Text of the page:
Indiana is known for its unpredictable weather. An average day in March could vary from freezing temperatures with 6 inches of snow to warm and sunny with clear skies. But in the middle of Indiana, people can escape to a tropical environment with more than 2,000 orchids at Ball State’s Rinard Orchid Greenhouse.
On March 20, 2021, the greenhouse will celebrate the 50th anniversary of its Wheeler-Thanhauser Orchid Collection, which was donated to the university by orchid collectors Goldie Wheeler of Indianapolis in 1969 and Al Thanhauser of Connecticut in 1982.
Although the original celebration plans involved a three-day event, the greenhouse decided to move to a one-day virtual event due to the COVID-19 pandemic.
“We’re working with two local orchid societies and the Friends of the Rinard Orchid Greenhouse as a group to be able to provide a day of a conference where we offer special orchid speakers as guest speakers,” Cheryl LeBlanc, greenhouse curator, said.
LeBlanc said the majority of orchid community fans “are in the older age category,” so greenhouse staff decided it would be safer to keep the event online. The event will include a virtual tour of the greenhouse and breakout sessions, where attendees can ask guest speakers questions.
“We reached out to speakers that had topics that we thought would be of general interest to orchid growers of beginner or skilled nature,” LeBlanc said.
LeBlanc said Courtney Hackney, Jennifer McQuiston and Russ Vernon are the speakers chosen for the event. Hackney will give a presentation on how to save dying plants, McQuiston will give one on growing orchids under artificial light and Vernon will talk about orchid conservation.
In recent years, LeBlanc said, the greenhouse has seen an increase in its number of visitors, with more than 6,000 conservatory visitors in 2019. The education center had around 4,000 visitors in 2019, said Erica Forstater, environmental education and greenhouse coordinator.
The greenhouse is expanding its education center with construction beginning in April 2021. According to the current construction plan, the project will be completed by the spring 2022 semester.
“We’ll have a lot more space — a bigger space to be able to do programming,” Forstater said. “Right now, we’re kind of dependent on what’s available on campus.”
Forstater said the expansion will include an environmental education center, where on-campus organizations and other Muncie clubs will be able to meet. The annual plant sale, which started in 2011, will also take place there.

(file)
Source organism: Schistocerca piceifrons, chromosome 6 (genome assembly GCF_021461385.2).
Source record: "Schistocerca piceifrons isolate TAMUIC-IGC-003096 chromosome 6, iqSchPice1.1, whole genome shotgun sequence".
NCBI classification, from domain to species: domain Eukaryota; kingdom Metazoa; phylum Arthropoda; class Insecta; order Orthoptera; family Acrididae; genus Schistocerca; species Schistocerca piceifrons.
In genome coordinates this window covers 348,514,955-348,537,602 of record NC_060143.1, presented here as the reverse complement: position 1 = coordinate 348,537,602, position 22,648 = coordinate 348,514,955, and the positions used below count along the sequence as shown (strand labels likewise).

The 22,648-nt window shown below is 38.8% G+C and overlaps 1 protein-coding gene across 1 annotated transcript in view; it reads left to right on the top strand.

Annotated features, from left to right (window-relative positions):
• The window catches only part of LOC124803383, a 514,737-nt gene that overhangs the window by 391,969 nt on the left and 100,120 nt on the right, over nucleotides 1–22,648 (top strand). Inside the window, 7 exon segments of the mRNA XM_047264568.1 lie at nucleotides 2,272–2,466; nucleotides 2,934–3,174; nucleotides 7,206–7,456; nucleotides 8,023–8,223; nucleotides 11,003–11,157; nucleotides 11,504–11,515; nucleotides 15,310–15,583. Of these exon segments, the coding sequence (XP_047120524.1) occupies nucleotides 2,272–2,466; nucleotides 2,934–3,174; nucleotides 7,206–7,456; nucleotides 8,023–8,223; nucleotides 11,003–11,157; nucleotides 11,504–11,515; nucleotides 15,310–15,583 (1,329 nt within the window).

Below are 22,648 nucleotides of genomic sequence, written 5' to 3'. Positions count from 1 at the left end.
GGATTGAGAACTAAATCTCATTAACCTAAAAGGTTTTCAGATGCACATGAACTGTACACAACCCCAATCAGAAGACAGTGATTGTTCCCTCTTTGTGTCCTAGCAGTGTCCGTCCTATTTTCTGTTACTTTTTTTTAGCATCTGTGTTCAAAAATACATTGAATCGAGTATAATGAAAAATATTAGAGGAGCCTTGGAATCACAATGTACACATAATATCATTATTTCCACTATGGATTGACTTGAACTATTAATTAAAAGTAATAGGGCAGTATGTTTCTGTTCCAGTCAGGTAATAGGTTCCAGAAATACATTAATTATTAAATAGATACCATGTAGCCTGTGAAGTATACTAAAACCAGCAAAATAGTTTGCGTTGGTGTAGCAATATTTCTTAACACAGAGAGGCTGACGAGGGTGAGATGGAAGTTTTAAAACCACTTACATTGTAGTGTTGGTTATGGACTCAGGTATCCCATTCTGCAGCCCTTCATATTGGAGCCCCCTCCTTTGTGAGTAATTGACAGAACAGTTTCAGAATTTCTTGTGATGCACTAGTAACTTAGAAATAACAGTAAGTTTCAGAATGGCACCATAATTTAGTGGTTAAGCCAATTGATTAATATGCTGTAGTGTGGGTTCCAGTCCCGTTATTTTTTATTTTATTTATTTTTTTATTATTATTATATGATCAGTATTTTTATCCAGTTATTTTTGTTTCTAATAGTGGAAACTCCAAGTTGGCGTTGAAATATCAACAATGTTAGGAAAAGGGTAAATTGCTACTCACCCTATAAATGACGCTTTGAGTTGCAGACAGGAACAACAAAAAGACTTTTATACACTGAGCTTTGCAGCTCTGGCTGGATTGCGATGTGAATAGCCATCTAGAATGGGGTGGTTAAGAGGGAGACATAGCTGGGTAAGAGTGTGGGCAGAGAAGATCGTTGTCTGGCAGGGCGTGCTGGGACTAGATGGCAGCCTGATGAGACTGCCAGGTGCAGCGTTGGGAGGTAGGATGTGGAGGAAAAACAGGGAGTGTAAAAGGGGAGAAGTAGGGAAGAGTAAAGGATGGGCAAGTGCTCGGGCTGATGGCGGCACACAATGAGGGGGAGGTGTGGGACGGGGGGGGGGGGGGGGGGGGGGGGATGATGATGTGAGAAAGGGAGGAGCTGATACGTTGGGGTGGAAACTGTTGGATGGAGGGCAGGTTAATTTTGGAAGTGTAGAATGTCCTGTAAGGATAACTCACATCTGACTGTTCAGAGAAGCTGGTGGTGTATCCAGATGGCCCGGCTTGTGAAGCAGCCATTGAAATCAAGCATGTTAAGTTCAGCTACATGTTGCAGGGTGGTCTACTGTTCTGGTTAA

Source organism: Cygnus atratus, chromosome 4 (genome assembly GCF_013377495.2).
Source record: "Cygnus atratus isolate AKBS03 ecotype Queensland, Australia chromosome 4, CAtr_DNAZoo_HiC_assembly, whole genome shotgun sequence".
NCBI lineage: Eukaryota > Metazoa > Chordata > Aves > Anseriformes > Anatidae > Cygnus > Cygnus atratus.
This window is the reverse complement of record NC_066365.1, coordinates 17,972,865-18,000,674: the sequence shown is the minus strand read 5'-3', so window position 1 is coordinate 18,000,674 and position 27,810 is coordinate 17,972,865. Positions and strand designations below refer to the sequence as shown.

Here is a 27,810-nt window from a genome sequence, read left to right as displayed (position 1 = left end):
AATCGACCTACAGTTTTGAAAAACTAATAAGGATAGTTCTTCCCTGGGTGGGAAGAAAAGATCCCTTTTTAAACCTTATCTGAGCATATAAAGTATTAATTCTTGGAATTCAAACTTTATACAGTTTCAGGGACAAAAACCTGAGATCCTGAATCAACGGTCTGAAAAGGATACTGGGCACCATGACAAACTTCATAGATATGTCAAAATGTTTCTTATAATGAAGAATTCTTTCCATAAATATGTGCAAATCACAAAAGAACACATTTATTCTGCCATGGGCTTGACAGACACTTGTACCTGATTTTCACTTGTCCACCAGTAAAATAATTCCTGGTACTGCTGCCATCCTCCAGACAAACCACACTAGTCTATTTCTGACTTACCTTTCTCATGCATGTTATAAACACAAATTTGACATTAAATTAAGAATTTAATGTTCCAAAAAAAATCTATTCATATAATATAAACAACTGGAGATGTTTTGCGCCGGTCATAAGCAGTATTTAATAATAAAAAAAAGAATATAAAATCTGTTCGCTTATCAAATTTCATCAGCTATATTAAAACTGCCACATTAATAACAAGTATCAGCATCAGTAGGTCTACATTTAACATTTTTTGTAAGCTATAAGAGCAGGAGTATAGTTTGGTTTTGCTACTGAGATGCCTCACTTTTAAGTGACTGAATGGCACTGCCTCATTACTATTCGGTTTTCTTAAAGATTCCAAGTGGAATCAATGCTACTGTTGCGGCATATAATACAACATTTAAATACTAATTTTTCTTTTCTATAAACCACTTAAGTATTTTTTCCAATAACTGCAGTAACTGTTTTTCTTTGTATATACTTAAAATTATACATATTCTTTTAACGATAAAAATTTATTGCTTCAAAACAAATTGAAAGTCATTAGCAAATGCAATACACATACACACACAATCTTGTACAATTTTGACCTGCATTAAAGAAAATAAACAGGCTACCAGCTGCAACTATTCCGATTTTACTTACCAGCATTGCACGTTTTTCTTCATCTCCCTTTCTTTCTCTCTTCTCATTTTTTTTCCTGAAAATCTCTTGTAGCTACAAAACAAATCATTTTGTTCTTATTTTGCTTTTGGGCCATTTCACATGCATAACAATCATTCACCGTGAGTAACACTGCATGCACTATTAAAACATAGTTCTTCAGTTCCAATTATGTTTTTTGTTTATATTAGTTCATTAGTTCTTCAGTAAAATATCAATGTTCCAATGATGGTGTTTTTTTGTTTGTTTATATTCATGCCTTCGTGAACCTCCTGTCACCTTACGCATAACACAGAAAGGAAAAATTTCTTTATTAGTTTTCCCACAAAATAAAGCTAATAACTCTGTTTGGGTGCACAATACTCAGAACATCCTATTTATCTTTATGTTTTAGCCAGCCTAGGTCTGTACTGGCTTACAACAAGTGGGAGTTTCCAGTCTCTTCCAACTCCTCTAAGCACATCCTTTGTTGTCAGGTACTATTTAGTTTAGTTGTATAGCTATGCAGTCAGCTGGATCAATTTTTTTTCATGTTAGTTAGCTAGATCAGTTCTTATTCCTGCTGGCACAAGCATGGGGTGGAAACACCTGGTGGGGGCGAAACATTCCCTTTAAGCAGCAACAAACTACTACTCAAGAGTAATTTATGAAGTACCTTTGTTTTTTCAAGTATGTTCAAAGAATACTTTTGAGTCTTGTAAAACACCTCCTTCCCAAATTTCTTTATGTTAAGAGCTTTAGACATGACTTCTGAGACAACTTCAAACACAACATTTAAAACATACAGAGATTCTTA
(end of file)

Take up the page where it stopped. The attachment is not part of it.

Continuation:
For the annual plant sale, volunteers and plant donors prepare plants, and the funds raised go directly to the greenhouse’s education programs, LeBlanc said in an email.
“We would absolutely use it for field trips, as a meeting place and an education area,” Forstater said. “It’s going to have a wet lab portion [for experiments] as well so we can get as messy as we need in there.”
LeBlanc said the wet lab will include “sinks, counters and equipment for projects that involve soil, water, plant material and many other components of our natural world.”
The greenhouse expansion is expected to begin construction April 12 and end in the fall 2021 semester. Parts of the greenhouse will remain fenced off during construction for the public’s safety, according to construction documents from Ball State’s Facilities Planning and Management Office.
The west wall of the greenhouse will be torn down in the construction process, which will expose the plants inside to unregulated temperatures. Temporary walls will be put up to “maintain proper climate control,” LeBlanc said.
According to the American Orchid Society, day temperatures 60-70 degrees Fahrenheit are best for cool orchids, and 80-90 degrees is best for warm orchids. During the night, temperatures 50-55 degrees for cool species and 65-70 degrees for warm species ensure proper growth. The Rinard Orchid Greenhouse has both varieties of orchids and different rooms for each species.
LeBlanc said the greenhouse has one entryway door and one exit door that is for emergencies, but, during construction, it will become the primary entrance.
Fundraising for the expansion began in 2018, and 90 percent of the $1.25 million required funds were raised by September 2020, according to the greenhouse’s website. LeBlanc said the greenhouse is still accepting donations for the project, and new plants, animals and art pieces will be brought into the conservatory after the expansion.
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